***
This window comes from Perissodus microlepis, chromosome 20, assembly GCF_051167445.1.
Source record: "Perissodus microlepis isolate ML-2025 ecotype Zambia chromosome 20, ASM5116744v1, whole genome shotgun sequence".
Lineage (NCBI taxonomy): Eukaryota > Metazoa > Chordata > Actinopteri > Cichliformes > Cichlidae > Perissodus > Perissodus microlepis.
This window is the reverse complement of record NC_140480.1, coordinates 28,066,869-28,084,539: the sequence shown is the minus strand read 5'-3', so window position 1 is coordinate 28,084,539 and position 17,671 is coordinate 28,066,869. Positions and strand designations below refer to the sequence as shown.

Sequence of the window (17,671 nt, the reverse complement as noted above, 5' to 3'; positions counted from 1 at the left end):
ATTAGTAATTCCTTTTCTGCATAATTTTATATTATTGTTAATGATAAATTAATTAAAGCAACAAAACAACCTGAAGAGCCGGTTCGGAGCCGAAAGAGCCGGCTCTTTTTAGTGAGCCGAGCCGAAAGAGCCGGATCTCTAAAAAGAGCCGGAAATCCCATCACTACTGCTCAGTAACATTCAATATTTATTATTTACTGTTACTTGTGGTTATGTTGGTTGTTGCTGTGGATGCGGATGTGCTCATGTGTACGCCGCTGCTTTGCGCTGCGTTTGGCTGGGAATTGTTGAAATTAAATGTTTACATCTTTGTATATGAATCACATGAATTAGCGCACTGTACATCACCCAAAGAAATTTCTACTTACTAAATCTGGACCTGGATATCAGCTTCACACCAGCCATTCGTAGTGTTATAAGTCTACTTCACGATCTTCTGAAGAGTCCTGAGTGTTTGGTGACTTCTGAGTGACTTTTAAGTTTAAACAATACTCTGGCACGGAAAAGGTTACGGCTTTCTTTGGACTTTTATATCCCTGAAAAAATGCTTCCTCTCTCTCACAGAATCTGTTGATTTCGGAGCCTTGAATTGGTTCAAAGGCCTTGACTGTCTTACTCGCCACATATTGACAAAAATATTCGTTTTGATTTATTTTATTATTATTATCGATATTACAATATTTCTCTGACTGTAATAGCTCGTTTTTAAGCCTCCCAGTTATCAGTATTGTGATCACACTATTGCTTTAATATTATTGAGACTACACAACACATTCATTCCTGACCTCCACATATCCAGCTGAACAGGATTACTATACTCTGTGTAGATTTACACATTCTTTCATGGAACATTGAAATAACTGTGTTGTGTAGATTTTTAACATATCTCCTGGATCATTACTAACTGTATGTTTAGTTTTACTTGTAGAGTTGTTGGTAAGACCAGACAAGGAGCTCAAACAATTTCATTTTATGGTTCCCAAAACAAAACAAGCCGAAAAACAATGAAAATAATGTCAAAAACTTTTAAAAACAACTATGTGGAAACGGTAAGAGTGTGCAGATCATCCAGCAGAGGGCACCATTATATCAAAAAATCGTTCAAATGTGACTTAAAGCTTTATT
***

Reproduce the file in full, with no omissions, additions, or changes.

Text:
This window comes from Perissodus microlepis, chromosome 20, assembly GCF_051167445.1.
Source record: "Perissodus microlepis isolate ML-2025 ecotype Zambia chromosome 20, ASM5116744v1, whole genome shotgun sequence".
Lineage (NCBI taxonomy): Eukaryota > Metazoa > Chordata > Actinopteri > Cichliformes > Cichlidae > Perissodus > Perissodus microlepis.
This window is the reverse complement of record NC_140480.1, coordinates 28,066,869-28,084,539: the sequence shown is the minus strand read 5'-3', so window position 1 is coordinate 28,084,539 and position 17,671 is coordinate 28,066,869. Positions and strand designations below refer to the sequence as shown.

Sequence of the window (17,671 nt, the reverse complement as noted above, 5' to 3'; positions counted from 1 at the left end):
ATTAGTAATTCCTTTTCTGCATAATTTTATATTATTGTTAATGATAAATTAATTAAAGCAACAAAACAACCTGAAGAGCCGGTTCGGAGCCGAAAGAGCCGGCTCTTTTTAGTGAGCCGAGCCGAAAGAGCCGGATCTCTAAAAAGAGCCGGAAATCCCATCACTACTGCTCAGTAACATTCAATATTTATTATTTACTGTTACTTGTGGTTATGTTGGTTGTTGCTGTGGATGCGGATGTGCTCATGTGTACGCCGCTGCTTTGCGCTGCGTTTGGCTGGGAATTGTTGAAATTAAATGTTTACATCTTTGTATATGAATCACATGAATTAGCGCACTGTACATCACCCAAAGAAATTTCTACTTACTAAATCTGGACCTGGATATCAGCTTCACACCAGCCATTCGTAGTGTTATAAGTCTACTTCACGATCTTCTGAAGAGTCCTGAGTGTTTGGTGACTTCTGAGTGACTTTTAAGTTTAAACAATACTCTGGCACGGAAAAGGTTACGGCTTTCTTTGGACTTTTATATCCCTGAAAAAATGCTTCCTCTCTCTCACAGAATCTGTTGATTTCGGAGCCTTGAATTGGTTCAAAGGCCTTGACTGTCTTACTCGCCACATATTGACAAAAATATTCGTTTTGATTTATTTTATTATTATTATCGATATTACAATATTTCTCTGACTGTAATAGCTCGTTTTTAAGCCTCCCAGTTATCAGTATTGTGATCACACTATTGCTTTAATATTATTGAGACTACACAACACATTCATTCCTGACCTCCACATATCCAGCTGAACAGGATTACTATACTCTGTGTAGATTTACACATTCTTTCATGGAACATTGAAATAACTGTGTTGTGTAGATTTTTAACATATCTCCTGGATCATTACTAACTGTATGTTTAGTTTTACTTGTAGAGTTGTTGGTAAGACCAGACAAGGAGCTCAAACAATTTCATTTTATGGTTCCCAAAACAAAACAAGCCGAAAAACAATGAAAATAATGTCAAAAACTTTTAAAAACAACTATGTGGAAACGGTAAGAGTGTGCAGATCATCCAGCAGAGGGCACCATTATATCAAAAAATCGTTCAAATGTGACTTAAAGCTTTATT